Is that mind extended

But with some

In the sense of being expanded?


Spatially and temporally and whatever?

Writing from the place of touch

Where sensing and thinking are touching

Or is that mind a condensation, a crystallization of coagulated minds?


Streams of consciousness


With care for the other

Begins with a care for the self

Selfless selves


My doctoral research started out as an investigation into one of the core practices of Body Weather performance training—the so-called Manipulations.(1) Conducted in pairs with alternating roles of ‘giver’ and ‘receiver’, the Manipulations is a hands-on practice that draws on a range of diverse Eastern and Western somatic practices such as yoga, shiatsu, acupuncture, and manual therapy. As a pre-performative training practice, the aim of the Manipulations is to make the performer receptive and available to be moved by (human and non-human) agencies within and without the body.

Initially, one objective of my research was to articulate the impact of the Manipulations on the practitioner, and the bodily knowledge created through that practice.(2) The so-called research score became my main practical tool to accomplish that. The research score is a translation of the beginning sequence of the Manipulations from a duo into a solo practice: alone, the receiver recreates—with as much detail as possible—the sensation of being given. In addition and simultaneously to the task of physical recreation, the performer-researcher attends to the process of thinking and instantly articulates thoughts that arise in relation to a word or a concept chosen beforehand. The verbal articulation happens within the practice of the research score. Hence, the voice acts as a writing tool that is recorded on the spot, and transcribed afterwards.(3)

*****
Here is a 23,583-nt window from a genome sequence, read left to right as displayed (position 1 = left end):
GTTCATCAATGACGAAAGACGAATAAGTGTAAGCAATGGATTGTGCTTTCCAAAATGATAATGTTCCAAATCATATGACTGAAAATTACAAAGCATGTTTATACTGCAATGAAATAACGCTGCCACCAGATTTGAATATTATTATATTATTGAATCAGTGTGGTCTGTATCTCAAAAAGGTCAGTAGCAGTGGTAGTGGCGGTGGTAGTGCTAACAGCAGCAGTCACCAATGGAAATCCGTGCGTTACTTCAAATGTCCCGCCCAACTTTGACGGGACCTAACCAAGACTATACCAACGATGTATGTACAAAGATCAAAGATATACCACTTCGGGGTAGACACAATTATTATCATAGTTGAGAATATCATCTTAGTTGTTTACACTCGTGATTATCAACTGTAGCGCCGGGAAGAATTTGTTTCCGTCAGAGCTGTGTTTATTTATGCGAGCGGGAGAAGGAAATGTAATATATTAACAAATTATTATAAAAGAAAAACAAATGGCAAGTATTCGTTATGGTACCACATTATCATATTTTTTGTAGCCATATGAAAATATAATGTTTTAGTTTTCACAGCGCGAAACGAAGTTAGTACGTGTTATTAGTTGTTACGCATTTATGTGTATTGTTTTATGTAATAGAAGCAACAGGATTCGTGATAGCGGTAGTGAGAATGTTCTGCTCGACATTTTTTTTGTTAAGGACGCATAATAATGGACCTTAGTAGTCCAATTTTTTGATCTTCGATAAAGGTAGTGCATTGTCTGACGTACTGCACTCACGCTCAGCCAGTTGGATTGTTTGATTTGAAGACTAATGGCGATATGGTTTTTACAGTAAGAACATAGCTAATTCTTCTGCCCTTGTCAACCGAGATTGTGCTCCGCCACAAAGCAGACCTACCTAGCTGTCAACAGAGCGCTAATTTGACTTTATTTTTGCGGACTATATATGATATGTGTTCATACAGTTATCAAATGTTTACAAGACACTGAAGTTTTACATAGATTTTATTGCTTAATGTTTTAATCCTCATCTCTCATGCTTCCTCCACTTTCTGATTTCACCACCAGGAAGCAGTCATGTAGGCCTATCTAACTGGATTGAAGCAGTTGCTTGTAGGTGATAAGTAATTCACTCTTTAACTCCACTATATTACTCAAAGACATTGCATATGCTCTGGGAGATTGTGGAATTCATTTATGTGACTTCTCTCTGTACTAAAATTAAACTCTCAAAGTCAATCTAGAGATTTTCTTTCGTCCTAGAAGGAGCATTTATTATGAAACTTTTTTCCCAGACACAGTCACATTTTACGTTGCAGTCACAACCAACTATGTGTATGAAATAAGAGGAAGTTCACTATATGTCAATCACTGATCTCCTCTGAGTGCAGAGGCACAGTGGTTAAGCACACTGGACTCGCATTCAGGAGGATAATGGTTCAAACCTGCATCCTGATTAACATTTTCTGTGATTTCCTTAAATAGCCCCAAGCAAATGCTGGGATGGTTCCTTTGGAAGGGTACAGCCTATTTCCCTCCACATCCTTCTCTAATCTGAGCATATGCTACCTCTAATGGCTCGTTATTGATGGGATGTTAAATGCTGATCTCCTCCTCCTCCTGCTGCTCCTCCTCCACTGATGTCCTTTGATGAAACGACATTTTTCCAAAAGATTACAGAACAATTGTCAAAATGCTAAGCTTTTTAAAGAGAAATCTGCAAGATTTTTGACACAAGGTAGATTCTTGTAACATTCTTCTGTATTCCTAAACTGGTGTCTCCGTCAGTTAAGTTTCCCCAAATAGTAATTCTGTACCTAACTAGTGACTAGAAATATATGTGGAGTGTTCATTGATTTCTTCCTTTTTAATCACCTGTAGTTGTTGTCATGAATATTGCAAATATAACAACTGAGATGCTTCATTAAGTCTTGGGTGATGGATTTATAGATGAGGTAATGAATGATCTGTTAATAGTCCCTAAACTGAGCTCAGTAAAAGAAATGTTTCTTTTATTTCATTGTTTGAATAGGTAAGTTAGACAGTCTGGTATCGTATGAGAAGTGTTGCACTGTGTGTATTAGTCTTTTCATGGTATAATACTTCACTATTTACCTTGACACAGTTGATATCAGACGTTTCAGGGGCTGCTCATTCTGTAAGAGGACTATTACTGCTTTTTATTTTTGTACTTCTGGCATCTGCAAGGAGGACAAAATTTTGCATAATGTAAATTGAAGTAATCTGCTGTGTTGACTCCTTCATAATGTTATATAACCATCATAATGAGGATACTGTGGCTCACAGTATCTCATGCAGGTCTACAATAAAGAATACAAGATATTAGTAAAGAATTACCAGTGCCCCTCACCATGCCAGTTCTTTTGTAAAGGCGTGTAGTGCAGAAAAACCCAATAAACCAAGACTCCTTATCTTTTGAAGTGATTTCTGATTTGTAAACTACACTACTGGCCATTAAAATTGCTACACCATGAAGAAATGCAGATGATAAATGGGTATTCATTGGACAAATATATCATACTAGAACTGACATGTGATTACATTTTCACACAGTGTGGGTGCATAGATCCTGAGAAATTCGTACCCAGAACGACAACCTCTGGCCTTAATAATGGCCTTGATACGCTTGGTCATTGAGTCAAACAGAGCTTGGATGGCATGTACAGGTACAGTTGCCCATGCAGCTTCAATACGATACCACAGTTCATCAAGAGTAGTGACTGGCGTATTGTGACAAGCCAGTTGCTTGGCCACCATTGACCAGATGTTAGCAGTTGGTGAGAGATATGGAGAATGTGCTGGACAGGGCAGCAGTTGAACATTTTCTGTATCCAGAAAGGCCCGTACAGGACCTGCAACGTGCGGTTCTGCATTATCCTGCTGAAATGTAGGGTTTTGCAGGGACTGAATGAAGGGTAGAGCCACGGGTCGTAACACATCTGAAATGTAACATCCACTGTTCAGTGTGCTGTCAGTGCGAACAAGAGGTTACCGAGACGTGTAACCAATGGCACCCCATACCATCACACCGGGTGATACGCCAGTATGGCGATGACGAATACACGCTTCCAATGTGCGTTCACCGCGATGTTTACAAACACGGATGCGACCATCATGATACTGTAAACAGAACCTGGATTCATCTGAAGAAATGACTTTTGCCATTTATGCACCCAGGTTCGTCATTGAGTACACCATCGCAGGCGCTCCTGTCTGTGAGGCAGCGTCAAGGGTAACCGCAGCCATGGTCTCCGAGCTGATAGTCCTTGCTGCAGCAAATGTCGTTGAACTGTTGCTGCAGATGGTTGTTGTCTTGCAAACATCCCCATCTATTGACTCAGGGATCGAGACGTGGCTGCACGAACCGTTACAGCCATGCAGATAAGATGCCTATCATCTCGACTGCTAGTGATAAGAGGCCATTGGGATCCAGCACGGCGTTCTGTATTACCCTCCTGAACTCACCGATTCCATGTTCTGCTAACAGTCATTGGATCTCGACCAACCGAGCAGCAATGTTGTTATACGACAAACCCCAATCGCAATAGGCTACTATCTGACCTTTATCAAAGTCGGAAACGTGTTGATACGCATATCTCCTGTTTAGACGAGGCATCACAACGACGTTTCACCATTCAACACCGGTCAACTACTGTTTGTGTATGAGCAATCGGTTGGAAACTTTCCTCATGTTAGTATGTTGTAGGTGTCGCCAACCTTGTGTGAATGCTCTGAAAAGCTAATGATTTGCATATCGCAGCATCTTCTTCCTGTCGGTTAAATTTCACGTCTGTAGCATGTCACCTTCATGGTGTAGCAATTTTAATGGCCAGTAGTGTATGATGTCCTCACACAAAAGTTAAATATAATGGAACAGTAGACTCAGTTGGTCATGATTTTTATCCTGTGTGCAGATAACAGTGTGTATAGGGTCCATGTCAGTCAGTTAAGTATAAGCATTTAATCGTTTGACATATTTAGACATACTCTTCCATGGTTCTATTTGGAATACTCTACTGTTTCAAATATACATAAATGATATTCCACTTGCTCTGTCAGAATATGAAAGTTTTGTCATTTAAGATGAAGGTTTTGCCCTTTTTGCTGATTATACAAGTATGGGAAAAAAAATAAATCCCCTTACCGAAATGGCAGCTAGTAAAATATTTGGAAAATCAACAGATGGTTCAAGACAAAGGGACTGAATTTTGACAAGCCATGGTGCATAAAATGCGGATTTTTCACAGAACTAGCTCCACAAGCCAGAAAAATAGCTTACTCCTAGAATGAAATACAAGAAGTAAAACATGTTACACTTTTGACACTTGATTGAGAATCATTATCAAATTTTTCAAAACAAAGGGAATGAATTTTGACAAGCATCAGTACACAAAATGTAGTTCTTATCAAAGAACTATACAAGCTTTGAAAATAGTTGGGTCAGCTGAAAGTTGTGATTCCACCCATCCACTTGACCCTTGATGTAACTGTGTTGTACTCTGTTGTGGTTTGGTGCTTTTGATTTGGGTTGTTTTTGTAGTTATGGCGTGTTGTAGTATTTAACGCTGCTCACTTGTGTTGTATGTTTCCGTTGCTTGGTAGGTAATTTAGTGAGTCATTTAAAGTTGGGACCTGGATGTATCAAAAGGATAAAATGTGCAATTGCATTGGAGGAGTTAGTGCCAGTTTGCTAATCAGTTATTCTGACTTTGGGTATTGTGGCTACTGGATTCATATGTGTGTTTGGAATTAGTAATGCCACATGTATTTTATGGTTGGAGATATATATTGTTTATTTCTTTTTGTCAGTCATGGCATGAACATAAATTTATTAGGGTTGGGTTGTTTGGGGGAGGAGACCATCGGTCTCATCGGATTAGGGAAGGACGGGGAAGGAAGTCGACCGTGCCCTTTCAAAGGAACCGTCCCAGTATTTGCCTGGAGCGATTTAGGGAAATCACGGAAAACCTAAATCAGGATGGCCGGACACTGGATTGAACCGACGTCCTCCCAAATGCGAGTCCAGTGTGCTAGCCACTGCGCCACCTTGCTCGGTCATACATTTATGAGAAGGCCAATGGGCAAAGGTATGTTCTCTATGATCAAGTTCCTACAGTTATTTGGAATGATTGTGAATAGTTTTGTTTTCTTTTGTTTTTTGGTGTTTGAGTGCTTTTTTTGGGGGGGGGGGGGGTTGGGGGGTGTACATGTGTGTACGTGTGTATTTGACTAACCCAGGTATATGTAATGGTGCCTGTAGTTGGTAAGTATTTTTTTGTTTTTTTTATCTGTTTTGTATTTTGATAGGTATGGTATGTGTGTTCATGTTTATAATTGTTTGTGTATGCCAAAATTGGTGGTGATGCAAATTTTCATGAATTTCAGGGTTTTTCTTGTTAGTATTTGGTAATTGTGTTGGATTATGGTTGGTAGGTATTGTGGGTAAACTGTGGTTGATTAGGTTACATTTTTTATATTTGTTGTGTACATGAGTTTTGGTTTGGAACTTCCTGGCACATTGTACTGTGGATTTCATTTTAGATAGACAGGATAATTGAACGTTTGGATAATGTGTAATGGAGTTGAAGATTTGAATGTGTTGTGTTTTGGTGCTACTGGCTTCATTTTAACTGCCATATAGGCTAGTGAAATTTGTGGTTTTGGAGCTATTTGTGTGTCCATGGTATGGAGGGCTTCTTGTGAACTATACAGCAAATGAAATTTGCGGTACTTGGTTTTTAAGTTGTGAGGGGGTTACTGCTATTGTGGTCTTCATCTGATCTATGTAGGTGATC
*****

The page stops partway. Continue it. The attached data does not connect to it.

1) For a video registration of Manipulations No. 1 & 2 see

2) See Joa Hug (2016), “Writing with practice: Body Weather performance training becomes a medium of artistic research”, Theatre, Dance and Performance Training 7 (2), 168–189 as well as Joa Hug (2016), “Modes of Knowing in Body Weather Performance Training”. In: Enderlein, Undine (ed.), Zwischenleiblichkeit und bewegtes Verstehen: Intercorporeity, Movement and Tacit Knowledge (Bielefeld: Transcript), pp. 367–380.

3) See Joa Hug (forthcoming), “No solutions: The research score as a medium of artistic research”. The present piece was created on the basis of a series of six research scores that were recorded, transcribed, edited, and (re-)composed into one single track.

The pictures are courtesy of the author and Paula Kramer.
Video by Joa Hug


I am grateful for the feedback I have received by my colleagues at AREAL Berlin and at the Performing Arts Research Centre (Uniarts Helsinki) in the course of creating this piece. Many thanks for contributing in various ways, and at different stages, go to Dagmar Frohning, Liisa Jaakonaho, Riikka T. Innanen, Tashi Iwaoka, Simo Kellokompu, Paula Kramer, Leena Rouhiainen, Vincent Roumagnac, Josh Rutter, and especially to Outi Condit who not only raised the initial question captured in the title, but also pursued its taking form through her constructive criticism and persistent dedication.